Given his emphasis in the lecture on emotion, it may seem paradoxical that Housman (like Jakobson) was committed to a scientific approach to language and scholarship. Both saw themselves as men of science (in the broad, European sense of the word). In fact, Housman is palpably uneasy about his chosen theme, and obviously feels uncomfortable playing the man of letters.
“By this time,” he says at the conclusion of his lecture, “you must be sated with anatomy, pathology, and autobiography, and willing to let me retire from my incursion into the foreign territory of literary criticism. Farewell for ever… I shall go back with relief and thankfulness to my proper job.”
He had explained earlier in the lecture that he had originally planned to speak on something more technical than the nature of poetry.
There is indeed one literary subject on which I think I could discourse with profit, because it is also scientific, so that a man of science can handle it without presumption, and indeed is fitter for the task than most men of letters. The Artifice of Versification, which I first thought of taking for my theme to-day, has underlying it a set of facts which are unknown to most of those who practise it; and their success, when they succeed, is owing to instinctive tact and a natural goodness of ear. This latent base, comprising natural laws by which all versification is conditioned, and the secret springs of the pleasure which good versification can give, is little explored by critics…
But this topic would not “make a good lecture”, mainly because of its “dryness”; and also because it would be difficult for listeners to follow. Moreover, what he had to say on the topic would be more easily communicated in writing rather than via the spoken word.
“For these reasons I renounced my first intention, and chose instead a subject much less precise… When one begins to discuss the nature of poetry, the first impediment in the way is the inherent vagueness of the name, and the number of its legitimate senses. It is not bad English to speak of ‘prose and poetry’ in the sense of ‘prose and verse’. But it is wasteful; it squanders a valuable word…”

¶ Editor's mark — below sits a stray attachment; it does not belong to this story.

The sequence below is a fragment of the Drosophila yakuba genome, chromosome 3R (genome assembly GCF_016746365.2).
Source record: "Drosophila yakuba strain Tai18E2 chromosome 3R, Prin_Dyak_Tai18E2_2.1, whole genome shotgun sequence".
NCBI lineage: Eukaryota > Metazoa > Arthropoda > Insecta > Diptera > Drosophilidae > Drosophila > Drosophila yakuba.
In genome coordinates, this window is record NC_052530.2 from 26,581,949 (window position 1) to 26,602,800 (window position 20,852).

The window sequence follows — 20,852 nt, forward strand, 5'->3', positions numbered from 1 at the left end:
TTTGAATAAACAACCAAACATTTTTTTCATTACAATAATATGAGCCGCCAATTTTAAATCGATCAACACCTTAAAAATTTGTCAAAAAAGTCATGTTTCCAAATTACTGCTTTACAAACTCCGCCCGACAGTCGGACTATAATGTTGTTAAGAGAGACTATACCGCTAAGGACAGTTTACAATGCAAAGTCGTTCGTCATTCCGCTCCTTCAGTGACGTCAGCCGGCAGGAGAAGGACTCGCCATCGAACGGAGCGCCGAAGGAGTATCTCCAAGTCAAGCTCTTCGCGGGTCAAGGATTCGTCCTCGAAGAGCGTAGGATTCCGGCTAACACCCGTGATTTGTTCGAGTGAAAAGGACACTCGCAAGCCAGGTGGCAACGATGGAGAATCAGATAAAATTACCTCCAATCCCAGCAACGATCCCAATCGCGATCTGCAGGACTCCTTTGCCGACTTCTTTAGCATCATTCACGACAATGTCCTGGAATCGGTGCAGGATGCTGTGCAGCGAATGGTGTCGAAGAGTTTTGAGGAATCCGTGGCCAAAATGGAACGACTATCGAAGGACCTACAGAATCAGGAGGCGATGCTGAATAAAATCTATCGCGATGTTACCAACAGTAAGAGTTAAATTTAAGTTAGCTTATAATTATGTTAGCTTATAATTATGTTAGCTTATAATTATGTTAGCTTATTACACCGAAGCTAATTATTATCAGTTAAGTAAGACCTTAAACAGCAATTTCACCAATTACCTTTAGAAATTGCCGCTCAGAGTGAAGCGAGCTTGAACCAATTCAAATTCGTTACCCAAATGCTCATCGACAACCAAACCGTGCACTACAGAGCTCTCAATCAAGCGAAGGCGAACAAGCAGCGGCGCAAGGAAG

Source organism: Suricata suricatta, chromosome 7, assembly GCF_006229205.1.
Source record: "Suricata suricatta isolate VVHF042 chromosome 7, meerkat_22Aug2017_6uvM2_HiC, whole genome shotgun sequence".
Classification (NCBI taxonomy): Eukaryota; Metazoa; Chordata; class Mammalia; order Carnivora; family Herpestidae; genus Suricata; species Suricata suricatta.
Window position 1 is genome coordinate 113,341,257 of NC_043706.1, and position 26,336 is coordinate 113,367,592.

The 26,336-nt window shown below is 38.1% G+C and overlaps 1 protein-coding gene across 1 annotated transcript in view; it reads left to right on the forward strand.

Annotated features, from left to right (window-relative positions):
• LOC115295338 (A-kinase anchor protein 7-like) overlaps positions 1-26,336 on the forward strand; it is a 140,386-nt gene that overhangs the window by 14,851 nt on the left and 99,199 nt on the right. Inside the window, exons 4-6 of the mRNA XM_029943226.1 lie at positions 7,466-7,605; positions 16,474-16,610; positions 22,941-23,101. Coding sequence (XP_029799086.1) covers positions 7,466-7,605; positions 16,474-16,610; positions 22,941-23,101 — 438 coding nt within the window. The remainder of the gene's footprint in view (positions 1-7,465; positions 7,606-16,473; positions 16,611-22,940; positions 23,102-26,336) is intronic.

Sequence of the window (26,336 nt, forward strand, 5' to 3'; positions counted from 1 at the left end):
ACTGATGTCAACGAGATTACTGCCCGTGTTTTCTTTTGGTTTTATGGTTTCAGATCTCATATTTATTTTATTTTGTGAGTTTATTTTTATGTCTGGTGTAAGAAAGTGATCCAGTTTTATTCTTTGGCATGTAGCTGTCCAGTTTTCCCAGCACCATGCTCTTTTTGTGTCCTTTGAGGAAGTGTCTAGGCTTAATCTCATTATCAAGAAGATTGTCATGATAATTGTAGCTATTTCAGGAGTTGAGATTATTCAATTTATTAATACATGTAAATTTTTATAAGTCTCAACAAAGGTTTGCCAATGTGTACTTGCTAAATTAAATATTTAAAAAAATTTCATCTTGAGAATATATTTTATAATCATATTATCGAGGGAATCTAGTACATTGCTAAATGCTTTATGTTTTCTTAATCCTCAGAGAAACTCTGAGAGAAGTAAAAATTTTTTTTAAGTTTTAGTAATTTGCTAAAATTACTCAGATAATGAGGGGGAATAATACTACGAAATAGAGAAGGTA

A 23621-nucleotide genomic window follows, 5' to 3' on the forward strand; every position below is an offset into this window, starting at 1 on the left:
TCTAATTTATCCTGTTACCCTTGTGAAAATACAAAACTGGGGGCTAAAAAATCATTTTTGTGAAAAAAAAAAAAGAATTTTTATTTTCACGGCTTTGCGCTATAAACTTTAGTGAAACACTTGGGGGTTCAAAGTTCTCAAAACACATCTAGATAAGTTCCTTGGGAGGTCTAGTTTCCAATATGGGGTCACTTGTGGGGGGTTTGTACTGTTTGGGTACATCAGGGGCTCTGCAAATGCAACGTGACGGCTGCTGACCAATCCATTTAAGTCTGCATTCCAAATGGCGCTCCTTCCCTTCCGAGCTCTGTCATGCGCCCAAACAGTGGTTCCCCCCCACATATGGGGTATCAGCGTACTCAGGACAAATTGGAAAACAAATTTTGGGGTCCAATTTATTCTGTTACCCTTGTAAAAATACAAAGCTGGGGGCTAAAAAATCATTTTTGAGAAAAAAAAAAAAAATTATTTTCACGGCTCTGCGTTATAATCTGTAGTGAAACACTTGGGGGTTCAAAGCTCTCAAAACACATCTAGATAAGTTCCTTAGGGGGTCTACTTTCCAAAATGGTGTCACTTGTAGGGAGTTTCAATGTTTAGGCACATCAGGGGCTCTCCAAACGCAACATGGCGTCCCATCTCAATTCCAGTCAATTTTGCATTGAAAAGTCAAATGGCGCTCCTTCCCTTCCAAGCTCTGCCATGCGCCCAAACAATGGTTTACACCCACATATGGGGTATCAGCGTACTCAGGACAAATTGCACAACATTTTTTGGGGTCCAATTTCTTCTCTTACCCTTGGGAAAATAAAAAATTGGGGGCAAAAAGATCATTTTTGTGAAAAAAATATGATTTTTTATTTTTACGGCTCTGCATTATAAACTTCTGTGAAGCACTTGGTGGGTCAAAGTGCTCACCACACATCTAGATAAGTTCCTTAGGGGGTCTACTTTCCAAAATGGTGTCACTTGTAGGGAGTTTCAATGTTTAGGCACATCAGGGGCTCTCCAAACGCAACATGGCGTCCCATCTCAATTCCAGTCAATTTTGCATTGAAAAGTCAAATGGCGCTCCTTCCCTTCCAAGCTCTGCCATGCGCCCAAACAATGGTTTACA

Maybe so. But one has the sense that Housman is not merely saying that the word may be used in different ways, some more useful or precise than others. He seems at times almost to be assuming the existence of something like a poetic essence. Clearly certain poetry moves him deeply, however, and it is this experience – or phenomenon, if you like – which is the real subject of his lecture.
To a point, I share Housman’s ambivalence about talking about (and intellectualizing) these matters. It’s all too easy to go off on self-indulgent intellectual tangents. But, frankly, Housman’s own approach could be seen as self-indulgent. The topics he broaches in the lecture are certainly worthy of serious discussion; and they are clearly amenable to a greater degree of intellectual rigor than he deploys here.
But, despite my reservations about Housman’s approach, and especially about his way of talking about poetry as if it had an essence, I share his interest in the underlying technicalities of language and expression as well as his view that art is more about emotion than intellect. Successful art elicits certain kinds of emotion; and (for me, as for Housman) its value lies in this.